By Dayna Ghirardelli, Executive Director
The late harvest had so many of our members waiting anxiously for the time to hit the go button. There were some hot days that elevated hope and then wet and rainy days that elevated blood pressure. Nonetheless, it was all systems on go by the first week of October. Early mornings and late nights. Heck, for many it was the middle of the night! But that’s what we do as farmers, we rally our teams and get the job done!
Seeing the grape trucks running up and down our county roads and Highway 101 was a beautiful sight. However, the start of harvest was not a total sigh of relief as deliveries were backed up at so many wineries and processing facilities due to their receiving capacity. It was the kind of year where it all needed to happen at once, and the yields were fruitful (no pun intended) compounding the receiving issue; a good problem to have!
As the 2023 seasons wind down and come to an end, farmers prepare their vineyards and orchards for next year’s growing season. This is the time of year when all our Sonoma County farmers and ranchers prepare for the next growing season. Hay is being delivered and stored for winter months feeding at dairies and livestock operations. Management practices are being activated that will protect our soil, creeks, and natural resources during heavy rains and overly saturated periods of time. It has been said that we need to anticipate another wet winter… we’ll take it!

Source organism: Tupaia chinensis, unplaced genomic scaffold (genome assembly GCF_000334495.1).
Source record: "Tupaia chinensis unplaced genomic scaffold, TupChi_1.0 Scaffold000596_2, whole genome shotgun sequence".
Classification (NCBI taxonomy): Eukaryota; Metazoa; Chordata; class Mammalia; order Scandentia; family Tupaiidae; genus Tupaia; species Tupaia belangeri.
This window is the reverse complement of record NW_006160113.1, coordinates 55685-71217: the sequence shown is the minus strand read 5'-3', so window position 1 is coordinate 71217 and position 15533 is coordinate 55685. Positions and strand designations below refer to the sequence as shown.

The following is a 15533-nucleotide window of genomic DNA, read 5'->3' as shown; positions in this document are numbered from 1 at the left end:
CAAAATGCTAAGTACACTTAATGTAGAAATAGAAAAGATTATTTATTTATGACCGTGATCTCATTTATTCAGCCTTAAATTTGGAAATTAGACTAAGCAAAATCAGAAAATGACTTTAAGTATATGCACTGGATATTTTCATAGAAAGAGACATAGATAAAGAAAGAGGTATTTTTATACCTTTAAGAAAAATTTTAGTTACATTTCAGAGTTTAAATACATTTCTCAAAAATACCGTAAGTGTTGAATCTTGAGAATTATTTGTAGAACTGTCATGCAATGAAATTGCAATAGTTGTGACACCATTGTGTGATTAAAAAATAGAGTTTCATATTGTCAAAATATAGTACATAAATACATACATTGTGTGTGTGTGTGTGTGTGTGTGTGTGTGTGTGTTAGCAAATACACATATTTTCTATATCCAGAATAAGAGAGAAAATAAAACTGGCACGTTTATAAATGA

When asked, I usually say that Spring is my favorite season. It is a time of renewal and fresh beginnings, with the fields of green grass, flowers in bloom, and fruits starting to blossom. However, Fall in Sonoma County is pretty spectacular. The autumn colors of orange and yellow among the county’s rural landscapes are majestic, almost as if to be painted with a brush. There’s also a sense of chaos in the preparation for Winter that as a local person in agriculture I find wonderful. Call it a cliché, but this time of year truly is a time to be thankful.
Like most, I’ve experienced challenges over the past year. They have been accompanied by frustration, a lack of balance, a sense of loss, and mostly uncertainty. I look for opportunities and lessons in each of the trials, but sometimes I become overwhelmed and lose sight of the simple things. I look ahead at the year to come and the challenges that have already presented themselves that will consume most of my thoughts, time, and energy. As I start to feel engulfed, I take a step back and remind myself of life’s most important things: family, friends, and health. I also look around and realize how blessed I am to live and work in such a beautiful place. This directs my thoughts to the farms, ranches, dairies, vineyards, orchards, and the people behind them and I feel a renewed motivation. All the above lead me to a simple realization that I am thankful. This time of year, among the falling leaves, the autumn hues, and the chaos, I take a deep breath and find gratitude in the beauty of the season.